EASTER SUNDAY THE RESURRECTION OF THE LORD
The readings from this reflection: Acts 10:34a, 37-43; Psalm 118:1-2, 16-17, 22-23; Col 3:1-4; John 20:1-9
I grew up in a very Catholic and devoted family. I learned to love Jesus, our blessed Mother, the Holy Rosary, and the Church at a very early age. We did a lot of great things together and we enjoyed praying the Stations of the Cross with neighbors and friends. But nothing compares with the hope, the excitement, and the joy of Easter morning. I remember going to Mass with my brothers and sisters early in the morning, exactly at 5:30 a.m. And that is how it is depicted in John’s Gospel: early in the morning, while it was still dark…
Early in my life I learned the transforming power of the Resurrection, the biggest event of humanity. I did not learn only to say Happy Easter, I learned the meaning of those words…He was risen for me too!
I was an altar server for many years in my home parish and listening to the Gospel that brought us the story of the Resurrection was overwhelming for me. “Mary of Magdala came to the tomb early in the morning, while it was still dark, and saw the stone removed from the tomb.” I remember helping the priest during Holy Week and preparing the Church for the most amazing moment of our life, Easter Sunday.
The stone was removed, and God transformed fear to peace, brothers into disciples, grief into joy, and work into mission. In the early morning, our identity, our mission, and our vocation changed forever! We became people of the Resurrection; we became followers of the risen Lord. We became EASTER PEOPLE.
As Catholics, the Resurrection should mean everything to us. It is the fulfillment of God’s promise of redemption and salvation for all of us. Everything Jesus did and said for us and to us made sense in our minds and hearts around the empty tomb on Easter Sunday. We must remember the words: “HE HAD TO RISE FROM THE DEAD,” and we should be grateful because the tomb is empty. Let us rejoice and be glad.
One full of surprises
God loves to surprise us all the time. He surprised us with Jesus being born in a humble and simple way in Bethlehem from a young woman. An Angel announced his birth and an angel told us about his resurrection. And now He invites us to be surprised again as we embrace this morning with the joy of the Resurrection in our hearts. Imagine yourself walking with the disciples, early in the morning, and witnessing together that the stone had been removed. I believe we need this Easter morning in our faith and in our life.
I love Easter Sunday! We need the hope and the joy of Easter in our families, our communities, and our Diocese. We do not know what the disciples and friends of Jesus did between Friday and Saturday, but we know what happened on Sunday. Maybe they were afraid, terrified, fearful, and hopeless. Maybe they were frustrated, confused, and panicking. I am sure many of us can relate to their thoughts, emotions, and feelings when we go through tough times in our lives. But the same risen Lord that brought them joy and strengthened their hope is with us this Easter Sunday.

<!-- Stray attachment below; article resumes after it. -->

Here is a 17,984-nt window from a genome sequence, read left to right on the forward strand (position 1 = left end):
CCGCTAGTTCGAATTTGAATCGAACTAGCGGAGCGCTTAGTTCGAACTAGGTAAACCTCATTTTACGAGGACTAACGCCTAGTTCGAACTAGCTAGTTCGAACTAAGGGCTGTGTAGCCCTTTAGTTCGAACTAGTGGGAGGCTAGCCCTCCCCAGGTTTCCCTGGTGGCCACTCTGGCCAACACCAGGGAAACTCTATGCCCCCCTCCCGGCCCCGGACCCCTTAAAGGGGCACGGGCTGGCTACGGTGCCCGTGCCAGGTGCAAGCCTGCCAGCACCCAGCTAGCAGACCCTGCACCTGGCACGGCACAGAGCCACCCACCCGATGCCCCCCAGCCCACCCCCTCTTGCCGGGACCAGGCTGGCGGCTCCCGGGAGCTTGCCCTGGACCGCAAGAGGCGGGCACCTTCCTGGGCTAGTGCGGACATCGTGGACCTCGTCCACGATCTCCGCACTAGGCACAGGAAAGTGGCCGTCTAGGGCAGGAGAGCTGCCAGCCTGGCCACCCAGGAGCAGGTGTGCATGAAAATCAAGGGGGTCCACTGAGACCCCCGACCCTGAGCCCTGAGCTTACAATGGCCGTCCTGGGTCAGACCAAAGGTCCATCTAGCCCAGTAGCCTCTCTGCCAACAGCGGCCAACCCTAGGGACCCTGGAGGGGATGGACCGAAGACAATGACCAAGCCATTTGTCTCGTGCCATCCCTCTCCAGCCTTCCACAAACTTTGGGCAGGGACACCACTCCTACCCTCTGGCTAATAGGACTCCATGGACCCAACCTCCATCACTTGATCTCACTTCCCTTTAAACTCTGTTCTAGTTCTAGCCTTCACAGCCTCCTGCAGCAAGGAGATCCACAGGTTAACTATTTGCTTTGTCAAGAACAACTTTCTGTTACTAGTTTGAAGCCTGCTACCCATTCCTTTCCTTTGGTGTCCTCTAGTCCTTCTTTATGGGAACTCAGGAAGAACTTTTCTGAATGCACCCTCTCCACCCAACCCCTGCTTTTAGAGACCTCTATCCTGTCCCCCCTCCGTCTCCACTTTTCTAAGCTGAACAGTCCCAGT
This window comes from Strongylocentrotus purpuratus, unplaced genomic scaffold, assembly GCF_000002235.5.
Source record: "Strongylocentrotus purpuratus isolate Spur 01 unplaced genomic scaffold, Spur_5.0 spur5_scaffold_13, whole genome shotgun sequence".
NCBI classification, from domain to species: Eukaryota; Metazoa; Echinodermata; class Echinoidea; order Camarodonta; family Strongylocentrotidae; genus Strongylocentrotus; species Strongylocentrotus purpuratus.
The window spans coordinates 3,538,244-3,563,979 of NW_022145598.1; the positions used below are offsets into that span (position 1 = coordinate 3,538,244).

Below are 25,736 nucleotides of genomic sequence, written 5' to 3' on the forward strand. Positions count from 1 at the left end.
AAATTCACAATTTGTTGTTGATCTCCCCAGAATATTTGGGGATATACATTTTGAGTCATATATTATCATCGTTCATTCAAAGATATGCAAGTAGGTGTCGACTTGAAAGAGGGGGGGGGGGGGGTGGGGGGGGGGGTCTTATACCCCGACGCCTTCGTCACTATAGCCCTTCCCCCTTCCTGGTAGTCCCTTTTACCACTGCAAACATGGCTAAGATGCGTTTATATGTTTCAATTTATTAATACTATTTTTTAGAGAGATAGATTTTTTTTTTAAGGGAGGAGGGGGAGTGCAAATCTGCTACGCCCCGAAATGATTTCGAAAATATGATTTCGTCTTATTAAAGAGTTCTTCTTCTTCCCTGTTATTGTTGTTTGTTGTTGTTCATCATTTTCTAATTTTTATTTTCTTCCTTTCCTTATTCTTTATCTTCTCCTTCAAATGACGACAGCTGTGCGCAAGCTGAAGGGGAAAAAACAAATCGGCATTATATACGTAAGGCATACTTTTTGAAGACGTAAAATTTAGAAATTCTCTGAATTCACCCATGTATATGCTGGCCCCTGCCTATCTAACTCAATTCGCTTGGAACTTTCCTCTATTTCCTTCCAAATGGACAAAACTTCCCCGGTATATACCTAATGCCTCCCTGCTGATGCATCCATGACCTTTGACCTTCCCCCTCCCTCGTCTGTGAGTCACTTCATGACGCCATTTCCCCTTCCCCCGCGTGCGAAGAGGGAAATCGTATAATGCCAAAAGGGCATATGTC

Today, we celebrate Easter, and we celebrate that God is present in our lives and he can roll away the stones in our own lives. He can restore our faith, our hope, and our strength. Jesus can bring light to the darkest spots in our lives: That is the miracle of Easter, that is the transforming power of the Resurrection.
John’s experience was unique. John ran into the tomb with Peter; he got there first, he bent down, saw the burial clothes there but did not go in. We can approach with joy the celebrations of Easter. We must go in … we must enter the experience of Easter so we can share with others and give testimony that in fact He is risen in our own lives.
We still have a lot of work to do. There is a powerful quote on Easter that says:
“The joyful news that He is risen does not change the contemporary world. Still before us lie work, discipline, sacrifice. But the fact of Easter gives us the spiritual power to do the work, accept the discipline, and make the sacrifice.” – Henry Knox Sherrill.
I believe Easter can empower us to embrace or to continue our Mission in the Church. We need help and we need every person and every sacrifice. We must continue building God’s kingdom and we must encourage one another to run to experience the risen Lord. They need to “see,” too, that the stone had been removed.
Now I recall the words of Pope Francis in 2019: “Easter is the feast of tombstones taken away; rocks rolled aside. God takes away even the hardest stones against which our hopes and expectations crash: death, sin, fear, worldliness.” Easter enables us to face our fears, concerns, sins, frustrations, disappointments, and sufferings with faith, hope, peace, and joy. Easter reminds us that only Jesus can roll away the stones in our lives. We can walk in faith and surrender ourselves to Him, trusting in His love but also His power in our lives. We, too, can have a unique experience with the risen Lord. Like Pope Saint John Paul II said: “Do not abandon yourselves to despair. We are the Easter people and hallelujah is our song.”
Father Francisco “Paco” Gordillo is the pastor of Sacred Heart Parish, Webb City, MO, and St. Ann Parish, Carthage, MO